Jar of Cash
This one-day sales contest is designed to improve metrics toward a specific goal. Set a dollar amount for each metric, such as $1 for every in-person client contact scheduled and $5 for every closed deal. When someone achieves one of those goals, add the designated amount to the jar and put the jar on their desk. Whoever has the jar on their desk at 5 p.m. gets to keep the money, which creates a flurry of activity toward the end of the day to bolster your numbers. This contest works best for a small sales team that works on site.
Fishing for Leads
This contest involves delving into a long list of prospects that have not been contacted in some time. Divide the list up among your sales team and offer a prize for the person who can get the most conversions from members of the list in a specified time period. If you love a theme and you think your team would “bite,” choose a fishing-themed prize like a day on a charter boat or a seafood dinner at the best restaurant in town. This competition is good to motivate a multi-level team since it starts everyone on a level playing field regardless of their sales history.
This is also a great contest to try when your team has been in a slump. In one variation, you could challenge the team to return to longtime clients to up-sell products and services. Another month, assign every team member one or two “big fish” — clients that you have been after for some time without success. Offer a special prize to anyone who can reel in one of these MVPs.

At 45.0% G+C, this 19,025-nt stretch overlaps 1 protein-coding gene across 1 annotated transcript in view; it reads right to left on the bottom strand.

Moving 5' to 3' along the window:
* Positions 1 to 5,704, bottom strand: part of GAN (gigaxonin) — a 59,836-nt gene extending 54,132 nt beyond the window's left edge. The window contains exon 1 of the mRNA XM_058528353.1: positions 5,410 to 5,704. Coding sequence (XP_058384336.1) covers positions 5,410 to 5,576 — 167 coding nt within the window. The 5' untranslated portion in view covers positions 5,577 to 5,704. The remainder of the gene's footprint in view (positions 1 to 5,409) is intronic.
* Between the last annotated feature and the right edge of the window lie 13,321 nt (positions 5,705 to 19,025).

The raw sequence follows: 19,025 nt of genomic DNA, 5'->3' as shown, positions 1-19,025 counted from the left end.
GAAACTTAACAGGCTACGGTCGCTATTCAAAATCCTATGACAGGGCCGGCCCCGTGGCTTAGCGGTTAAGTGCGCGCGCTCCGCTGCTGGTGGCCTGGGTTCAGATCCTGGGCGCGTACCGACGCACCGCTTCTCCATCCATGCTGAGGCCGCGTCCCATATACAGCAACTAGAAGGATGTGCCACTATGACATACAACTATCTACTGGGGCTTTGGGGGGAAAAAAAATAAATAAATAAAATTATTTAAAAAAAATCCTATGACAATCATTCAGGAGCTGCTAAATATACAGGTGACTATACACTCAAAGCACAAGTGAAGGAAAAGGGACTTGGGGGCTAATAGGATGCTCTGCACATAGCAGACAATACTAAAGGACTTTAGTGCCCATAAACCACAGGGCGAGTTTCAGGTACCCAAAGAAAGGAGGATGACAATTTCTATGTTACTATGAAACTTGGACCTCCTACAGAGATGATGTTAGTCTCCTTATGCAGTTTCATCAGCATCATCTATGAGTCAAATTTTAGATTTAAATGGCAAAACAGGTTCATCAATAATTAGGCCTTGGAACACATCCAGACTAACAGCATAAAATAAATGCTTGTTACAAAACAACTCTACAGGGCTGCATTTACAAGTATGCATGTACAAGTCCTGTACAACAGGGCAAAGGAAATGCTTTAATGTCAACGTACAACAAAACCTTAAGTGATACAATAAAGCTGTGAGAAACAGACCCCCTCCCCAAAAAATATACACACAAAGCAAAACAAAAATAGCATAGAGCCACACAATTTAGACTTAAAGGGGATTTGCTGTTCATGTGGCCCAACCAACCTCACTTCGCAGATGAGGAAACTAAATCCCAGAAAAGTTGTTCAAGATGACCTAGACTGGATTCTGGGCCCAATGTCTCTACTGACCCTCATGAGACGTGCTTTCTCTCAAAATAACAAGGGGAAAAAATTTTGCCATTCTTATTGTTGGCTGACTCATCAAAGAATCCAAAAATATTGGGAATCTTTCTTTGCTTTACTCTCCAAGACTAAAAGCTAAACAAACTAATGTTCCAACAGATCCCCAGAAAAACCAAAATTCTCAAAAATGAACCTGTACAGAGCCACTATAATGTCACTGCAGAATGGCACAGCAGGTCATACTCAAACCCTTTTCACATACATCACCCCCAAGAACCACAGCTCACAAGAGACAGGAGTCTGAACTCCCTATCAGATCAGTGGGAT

This type of competition was touted in a 2015 issue of the Harvard Business Review for its creation of transparency in the workplace; ability to drive healthy competition while promoting a team approach to sales; and the feedback, recognition and energy that bolstered the employees’ motivation. The strategy is simple: Set up a sales team database using the same structure as a fantasy football league. Start by choosing between two and four metrics to track benchmarks and goals. Not only will your sales team be motivated by prizes, they will love being able to track progress in real time. You can choose to run the contest for a specific time period, like a month, or set up an entire season complete with playoffs and a championship. This approach works best in an office staffed by sports fans who are likely already familiar with this type of competition.
Another great option for sports fans is a March Madness-style competition. This can help you heat up your sales numbers as you enter spring. Build a bracket that features your sales staff members in head-to-head competition. Each week, whoever gets the most sales in each pairing will move on to the next round. You can have one big prize at the end for the ultimate winner, or add smaller prizes at each level for those skilled enough to advance.